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Details of Millling technology

The operation of reducing the size of a solid = increasing its specific surface area is called milling. The specific surface area is the surface area per unit mass and is very important for physical and chemical reactions. A wide variety of materials are milled for various purposes. The following effects can be expected from milling raw materials.

1. Coarse or Medium milling (about 100 to several hundred microns)
Improvement of handling, flowabilty, dispersibility, separation of components (processing of recyclables), improvement of efficiency in fine and ultrafine grinding processes, dispersion of agglomerates, etc.

2. Fine milling (about several tens of microns) and ultrafine milling
Increase in specific surface area, shape control, surface modification, solubility improvement, color adjustment, sintering improvement, magnetic and electrical property improvement, tactile improvement, etc.

For more information about milling itself, please see the "What is milling?" page.

Mill performance

There are many different types of crushers, which apply compressive force (crushing of solids), shear force (cutting of solids with cutters or knives), impact force (force exerted on solids by the impact of a hammer rotating at high speed) and friction force (crushing of solids). It is important to understand the purpose of the milling and the properties of the material to be milled in order to select the right machine for the purpose.

(1) Particle size and particle size distribution of milled products

The most important aspect of any milling operation is that the particle size or size distribution of the milled product meets the requirements. Whether the requirement is to limit the maximum particle size of the milled product, to limit the maximum and average particle size, or to limit the size distribution of the product, the milling machine is selected to meet these requirements. In some cases, the requirements cannot be met by the mill alone, but can be met by the use of a classifier.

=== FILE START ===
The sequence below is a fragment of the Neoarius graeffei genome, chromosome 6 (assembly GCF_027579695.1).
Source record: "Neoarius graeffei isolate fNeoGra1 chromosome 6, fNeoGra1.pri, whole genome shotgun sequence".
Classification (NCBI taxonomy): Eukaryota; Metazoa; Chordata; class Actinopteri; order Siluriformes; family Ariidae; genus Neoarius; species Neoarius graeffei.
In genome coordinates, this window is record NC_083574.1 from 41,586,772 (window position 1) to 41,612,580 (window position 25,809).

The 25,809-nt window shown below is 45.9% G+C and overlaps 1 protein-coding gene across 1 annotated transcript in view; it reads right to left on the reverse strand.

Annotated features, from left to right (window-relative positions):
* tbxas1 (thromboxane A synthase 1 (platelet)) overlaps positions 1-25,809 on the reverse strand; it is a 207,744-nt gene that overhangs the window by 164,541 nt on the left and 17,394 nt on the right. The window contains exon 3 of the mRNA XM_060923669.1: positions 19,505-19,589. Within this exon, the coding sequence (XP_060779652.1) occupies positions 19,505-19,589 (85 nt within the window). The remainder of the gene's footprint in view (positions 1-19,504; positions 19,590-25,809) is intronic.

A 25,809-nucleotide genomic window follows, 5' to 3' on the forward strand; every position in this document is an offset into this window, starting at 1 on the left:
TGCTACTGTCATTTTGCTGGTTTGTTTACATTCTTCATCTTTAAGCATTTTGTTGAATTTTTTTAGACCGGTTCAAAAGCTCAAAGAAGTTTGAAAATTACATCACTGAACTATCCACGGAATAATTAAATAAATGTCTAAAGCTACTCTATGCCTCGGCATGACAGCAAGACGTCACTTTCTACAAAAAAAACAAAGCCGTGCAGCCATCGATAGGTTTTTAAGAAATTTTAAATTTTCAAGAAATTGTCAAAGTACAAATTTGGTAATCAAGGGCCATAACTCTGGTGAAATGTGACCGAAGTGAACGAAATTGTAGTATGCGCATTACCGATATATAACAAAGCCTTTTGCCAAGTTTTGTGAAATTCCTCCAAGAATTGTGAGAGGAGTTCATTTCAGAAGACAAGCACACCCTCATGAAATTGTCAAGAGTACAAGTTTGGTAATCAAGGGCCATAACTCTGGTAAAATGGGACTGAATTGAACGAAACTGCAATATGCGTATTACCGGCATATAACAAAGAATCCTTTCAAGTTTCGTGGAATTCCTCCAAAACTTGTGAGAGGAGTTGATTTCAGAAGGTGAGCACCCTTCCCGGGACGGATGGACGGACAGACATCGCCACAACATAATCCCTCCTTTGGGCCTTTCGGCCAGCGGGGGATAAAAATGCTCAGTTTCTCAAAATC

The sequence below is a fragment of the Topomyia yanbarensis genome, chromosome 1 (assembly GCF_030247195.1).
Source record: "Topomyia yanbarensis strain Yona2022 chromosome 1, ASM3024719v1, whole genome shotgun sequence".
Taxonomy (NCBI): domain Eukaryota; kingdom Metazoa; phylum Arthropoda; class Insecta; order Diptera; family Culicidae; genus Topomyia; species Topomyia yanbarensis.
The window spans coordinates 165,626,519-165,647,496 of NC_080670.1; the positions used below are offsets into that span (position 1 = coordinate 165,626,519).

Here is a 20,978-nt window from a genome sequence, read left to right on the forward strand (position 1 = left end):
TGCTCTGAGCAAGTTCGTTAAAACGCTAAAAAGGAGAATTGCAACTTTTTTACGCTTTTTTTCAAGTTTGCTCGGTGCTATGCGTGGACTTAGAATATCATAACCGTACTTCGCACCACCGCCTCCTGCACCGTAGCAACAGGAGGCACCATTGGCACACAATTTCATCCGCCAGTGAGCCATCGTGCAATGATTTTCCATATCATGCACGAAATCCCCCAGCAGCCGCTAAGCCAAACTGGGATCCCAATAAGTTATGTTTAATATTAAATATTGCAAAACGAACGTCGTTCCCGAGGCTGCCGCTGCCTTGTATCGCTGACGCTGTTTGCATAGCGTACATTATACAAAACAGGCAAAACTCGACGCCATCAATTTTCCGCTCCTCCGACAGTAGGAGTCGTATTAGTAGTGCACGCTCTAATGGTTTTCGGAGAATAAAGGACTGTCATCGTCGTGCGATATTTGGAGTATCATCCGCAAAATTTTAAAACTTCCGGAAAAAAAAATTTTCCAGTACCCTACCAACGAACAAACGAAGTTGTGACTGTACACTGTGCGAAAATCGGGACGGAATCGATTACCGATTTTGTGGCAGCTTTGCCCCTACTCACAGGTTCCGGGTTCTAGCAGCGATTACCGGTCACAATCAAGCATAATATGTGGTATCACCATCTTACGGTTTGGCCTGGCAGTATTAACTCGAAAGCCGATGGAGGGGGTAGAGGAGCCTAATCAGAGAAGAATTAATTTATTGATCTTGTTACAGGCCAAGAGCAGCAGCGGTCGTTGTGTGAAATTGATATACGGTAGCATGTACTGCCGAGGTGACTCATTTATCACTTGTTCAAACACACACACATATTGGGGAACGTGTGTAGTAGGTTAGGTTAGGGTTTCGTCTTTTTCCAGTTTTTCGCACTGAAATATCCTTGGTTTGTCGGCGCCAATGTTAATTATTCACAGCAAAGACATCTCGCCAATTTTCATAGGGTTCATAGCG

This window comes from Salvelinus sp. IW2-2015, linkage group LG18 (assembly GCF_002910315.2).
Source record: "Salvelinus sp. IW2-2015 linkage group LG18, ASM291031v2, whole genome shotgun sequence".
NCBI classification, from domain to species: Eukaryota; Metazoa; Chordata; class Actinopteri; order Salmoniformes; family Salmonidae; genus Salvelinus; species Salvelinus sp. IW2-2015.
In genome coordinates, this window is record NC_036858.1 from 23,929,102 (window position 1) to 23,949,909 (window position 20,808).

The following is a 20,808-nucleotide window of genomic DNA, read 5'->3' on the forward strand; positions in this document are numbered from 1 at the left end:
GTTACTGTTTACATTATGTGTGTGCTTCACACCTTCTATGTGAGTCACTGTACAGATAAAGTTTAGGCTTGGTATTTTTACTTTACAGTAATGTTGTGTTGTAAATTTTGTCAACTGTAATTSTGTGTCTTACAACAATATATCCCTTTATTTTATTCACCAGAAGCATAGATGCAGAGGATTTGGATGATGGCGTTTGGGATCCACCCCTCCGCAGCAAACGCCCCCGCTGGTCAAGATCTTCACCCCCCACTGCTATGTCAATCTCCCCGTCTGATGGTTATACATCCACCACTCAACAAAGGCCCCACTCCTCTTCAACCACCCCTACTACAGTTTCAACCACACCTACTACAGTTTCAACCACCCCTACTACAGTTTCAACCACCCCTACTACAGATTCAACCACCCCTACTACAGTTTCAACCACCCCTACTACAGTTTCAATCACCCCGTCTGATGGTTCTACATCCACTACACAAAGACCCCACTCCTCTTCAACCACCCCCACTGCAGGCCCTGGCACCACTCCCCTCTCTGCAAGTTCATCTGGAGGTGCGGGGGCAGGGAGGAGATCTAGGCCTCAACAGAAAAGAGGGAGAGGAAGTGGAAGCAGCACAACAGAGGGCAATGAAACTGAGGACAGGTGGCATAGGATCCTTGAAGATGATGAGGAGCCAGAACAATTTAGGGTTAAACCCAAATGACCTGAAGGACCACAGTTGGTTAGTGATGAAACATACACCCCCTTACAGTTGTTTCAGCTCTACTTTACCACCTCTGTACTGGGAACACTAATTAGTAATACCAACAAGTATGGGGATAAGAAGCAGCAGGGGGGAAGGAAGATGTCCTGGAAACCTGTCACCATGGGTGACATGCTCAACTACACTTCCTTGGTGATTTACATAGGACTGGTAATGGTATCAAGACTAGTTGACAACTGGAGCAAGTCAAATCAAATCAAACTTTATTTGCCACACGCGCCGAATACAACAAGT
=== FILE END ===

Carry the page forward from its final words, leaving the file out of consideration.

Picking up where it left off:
(2) Raw material characteristics

When selecting a milling machine, it is important to fully understand the characteristics of the raw material. If the characteristics of the raw material are not taken into account, problems such as "the desired particle size cannot be achieved but continuous operation is not possible" or "running costs are too high due to wear" can occur. The characteristics of raw materials include moisture content, hardness, abrasiveness, toughness, permissible temperature, melting point, hygroscopicity, adherence, ignition, toxicity and corrosiveness. For example, for highly abrasive materials, or for materials where contamination from the mill due to abrasion is to be avoided as much as possible, we recommend the use of abrasion-resistant models or models with a powder contact area made of ceramics. For explosive or hygroscopic materials we recommend a nitrogen system, and for materials with low melting points or low heat we recommend the use of a cold air generator or a freezing system with liquid nitrogen.